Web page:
Around here, besides bonuses Appalachian State’s Scott Satterfield gets $525,000, Charlotte’s Brad Lambert earns $600,000, Duke’s David Cutcliffe comes in at $2.3 million, Scottie Montgomery of ECU gets $1 million, North Carolina’s Larry Fedora is paid a shade under $2 million, Dave Doeren of N.C. State commands $2.2 million, and Wake Forest’s Dave Clawson garners $2.1 million.
Meanwhile, nine of 14 SEC coaches (64 percent) make more than $4 million, compensation equaled in the ACC only by Fisher and Sweeney.
To their credit, ACC leaders quickly demonstrated even highly paid personnel aren’t free to shower game officials with verbal abuse. The same can’t be said of the NFL, which offered resounding silence after the Redskins’ Norman lengthily excoriated a specific side judge, saying the man “sucked” and the officiating in general was “terrible.”
This after the cornerback drew five penalties in a tied game with Cincinnati, giving him an NFL-worst 13 on the year, three of them declined. The hint there might be a few undesirable edges to his own game didn’t stop Norman from venting, echoing FSU’s Fisher in calling for the official “to be watched and reprimanded.”
The day Norman let loose, the ACC announced reprimands for Fisher and Pittsburgh’s Pat Narduzzi, who incurred a $5,000 fine. The second-year Pitt coach ripped officials in more traditional fashion following a 39-36 loss to Virginia Tech, essentially ending the Panthers’ chances of winning the Coastal Division title. Narduzzi pronounced himself “irked” and “puzzled,” vocabulary insufficiently subtle to mask his message.
There’s nothing new about ACC football coaches getting publicly fined, suspended and reprimanded. It just doesn’t happen often, or perhaps often enough.
Maryland’s Bobby Ross and Clemson’s Danny Ford both were banished from the sidelines for a matchup between their respective schools in 1986. Ross had grabbed an official’s shoulder following a loss and Ford charged onto the field to profanely berate officials. Steve Spurrier was suspended and banished from Wallace Wade Stadium for the 1988 finale against North Carolina after decrying a holding penalty the previous week as “the worst call in the history of Duke football.” Spurrier still secretly coached the Blue Devils, sending plays to assistant Carl Franks via the school’s golf club director.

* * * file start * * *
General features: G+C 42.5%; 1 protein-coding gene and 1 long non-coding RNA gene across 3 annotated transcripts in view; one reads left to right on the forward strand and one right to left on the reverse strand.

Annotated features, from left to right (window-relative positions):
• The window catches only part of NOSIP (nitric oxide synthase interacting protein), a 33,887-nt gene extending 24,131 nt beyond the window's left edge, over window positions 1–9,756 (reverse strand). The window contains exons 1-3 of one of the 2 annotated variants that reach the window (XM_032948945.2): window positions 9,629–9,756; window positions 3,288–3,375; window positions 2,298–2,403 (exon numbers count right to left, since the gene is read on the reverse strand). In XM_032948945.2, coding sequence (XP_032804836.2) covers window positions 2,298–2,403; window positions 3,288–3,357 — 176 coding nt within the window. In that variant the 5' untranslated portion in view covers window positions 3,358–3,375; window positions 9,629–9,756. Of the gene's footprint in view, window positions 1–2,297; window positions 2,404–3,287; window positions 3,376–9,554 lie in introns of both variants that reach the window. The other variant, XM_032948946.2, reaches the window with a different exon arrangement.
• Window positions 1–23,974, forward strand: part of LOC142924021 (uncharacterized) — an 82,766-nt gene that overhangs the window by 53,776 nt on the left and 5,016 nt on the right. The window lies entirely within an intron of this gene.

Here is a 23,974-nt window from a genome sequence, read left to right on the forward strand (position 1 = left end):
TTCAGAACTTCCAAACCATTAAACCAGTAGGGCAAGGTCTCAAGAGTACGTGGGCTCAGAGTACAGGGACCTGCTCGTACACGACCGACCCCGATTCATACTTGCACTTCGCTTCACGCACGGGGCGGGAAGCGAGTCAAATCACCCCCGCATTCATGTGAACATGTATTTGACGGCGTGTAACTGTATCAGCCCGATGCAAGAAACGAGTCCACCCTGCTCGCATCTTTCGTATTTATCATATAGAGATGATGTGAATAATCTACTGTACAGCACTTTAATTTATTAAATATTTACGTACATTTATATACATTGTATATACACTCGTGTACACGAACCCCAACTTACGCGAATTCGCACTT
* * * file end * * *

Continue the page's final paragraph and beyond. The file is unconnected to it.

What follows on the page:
Football coaches aren’t the only transgressors, or officials’ performances the only sore point. Florida State women’s soccer coach Mark Krikorian ran afoul of ACC sportsmanship and integrity standards by punking the 2010 conference tournament. Krikorian left his starters home so they could rest for NCAA competition, earning a suspension and reprimand from “highly disappointed” ACC commissioner John Swofford. FSU also incurred $40,000 in penalties and a reprimand for its athletic director.
The conference’s most notorious, punishable moment occurred at the 1995 ACC basketball tournament, when a pair of coaches nearly came to blows at midcourt in the Greensboro Coliseum.
Clemson’s Rick Barnes entered the league anxious to prove his program would not back down from anyone. That meant visibly defying the ACC’s powers. So when North Carolina coach Dean Smith took exception to physical play by Tigers forward Iker Iturbe, and came onto the court pointing and shouting “Iturbe! Iturbe!,” Barnes went ballistic.
Arms raised as if to exchange blows, the 64-year-old Smith and Barnes, 23 years his junior, animatedly confronted each other at the scorer’s table. Nearly two decades later, a more mellow Barnes privately expressed regret over the incident.
Then-commissioner Gene Corrigan later summoned the coaches to his home for a dressing-down. Each man was fined $2,500, a first for ACC basketball coaches. Smith archly thumbed his nose at the league when told to give the money to a local charity. He announced his fine would go a favorite cause – “to fight beer advertising on televised ACC basketball games.”